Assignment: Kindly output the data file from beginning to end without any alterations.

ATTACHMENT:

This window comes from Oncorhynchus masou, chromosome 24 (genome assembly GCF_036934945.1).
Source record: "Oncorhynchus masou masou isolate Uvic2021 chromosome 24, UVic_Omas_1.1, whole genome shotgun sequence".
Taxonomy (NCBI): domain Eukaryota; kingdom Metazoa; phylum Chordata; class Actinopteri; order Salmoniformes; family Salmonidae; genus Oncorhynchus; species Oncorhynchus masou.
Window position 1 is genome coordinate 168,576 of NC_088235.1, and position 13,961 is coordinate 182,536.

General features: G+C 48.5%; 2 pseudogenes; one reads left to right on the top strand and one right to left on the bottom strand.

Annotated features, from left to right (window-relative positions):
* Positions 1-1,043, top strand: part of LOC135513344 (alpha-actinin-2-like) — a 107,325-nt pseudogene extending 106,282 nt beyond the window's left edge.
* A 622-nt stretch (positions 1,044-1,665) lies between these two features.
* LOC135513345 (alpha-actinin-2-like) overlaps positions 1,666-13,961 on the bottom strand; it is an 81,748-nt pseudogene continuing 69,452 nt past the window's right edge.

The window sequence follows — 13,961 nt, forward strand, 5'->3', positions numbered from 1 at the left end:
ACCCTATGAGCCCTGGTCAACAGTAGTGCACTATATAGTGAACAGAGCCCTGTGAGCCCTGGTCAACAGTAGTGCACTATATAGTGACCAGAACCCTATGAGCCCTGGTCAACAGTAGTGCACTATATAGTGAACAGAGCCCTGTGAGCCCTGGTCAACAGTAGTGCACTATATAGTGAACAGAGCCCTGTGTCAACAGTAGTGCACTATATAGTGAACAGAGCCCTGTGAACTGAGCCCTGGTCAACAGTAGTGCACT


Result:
This window comes from Oncorhynchus masou, chromosome 24 (genome assembly GCF_036934945.1).
Source record: "Oncorhynchus masou masou isolate Uvic2021 chromosome 24, UVic_Omas_1.1, whole genome shotgun sequence".
Taxonomy (NCBI): domain Eukaryota; kingdom Metazoa; phylum Chordata; class Actinopteri; order Salmoniformes; family Salmonidae; genus Oncorhynchus; species Oncorhynchus masou.
Window position 1 is genome coordinate 168,576 of NC_088235.1, and position 13,961 is coordinate 182,536.

General features: G+C 48.5%; 2 pseudogenes; one reads left to right on the top strand and one right to left on the bottom strand.

Annotated features, from left to right (window-relative positions):
* Positions 1-1,043, top strand: part of LOC135513344 (alpha-actinin-2-like) — a 107,325-nt pseudogene extending 106,282 nt beyond the window's left edge.
* A 622-nt stretch (positions 1,044-1,665) lies between these two features.
* LOC135513345 (alpha-actinin-2-like) overlaps positions 1,666-13,961 on the bottom strand; it is an 81,748-nt pseudogene continuing 69,452 nt past the window's right edge.

The window sequence follows — 13,961 nt, forward strand, 5'->3', positions numbered from 1 at the left end:
ACCCTATGAGCCCTGGTCAACAGTAGTGCACTATATAGTGAACAGAGCCCTGTGAGCCCTGGTCAACAGTAGTGCACTATATAGTGACCAGAACCCTATGAGCCCTGGTCAACAGTAGTGCACTATATAGTGAACAGAGCCCTGTGAGCCCTGGTCAACAGTAGTGCACTATATAGTGAACAGAGCCCTGTGTCAACAGTAGTGCACTATATAGTGAACAGAGCCCTGTGAACTGAGCCCTGGTCAACAGTAGTGCACT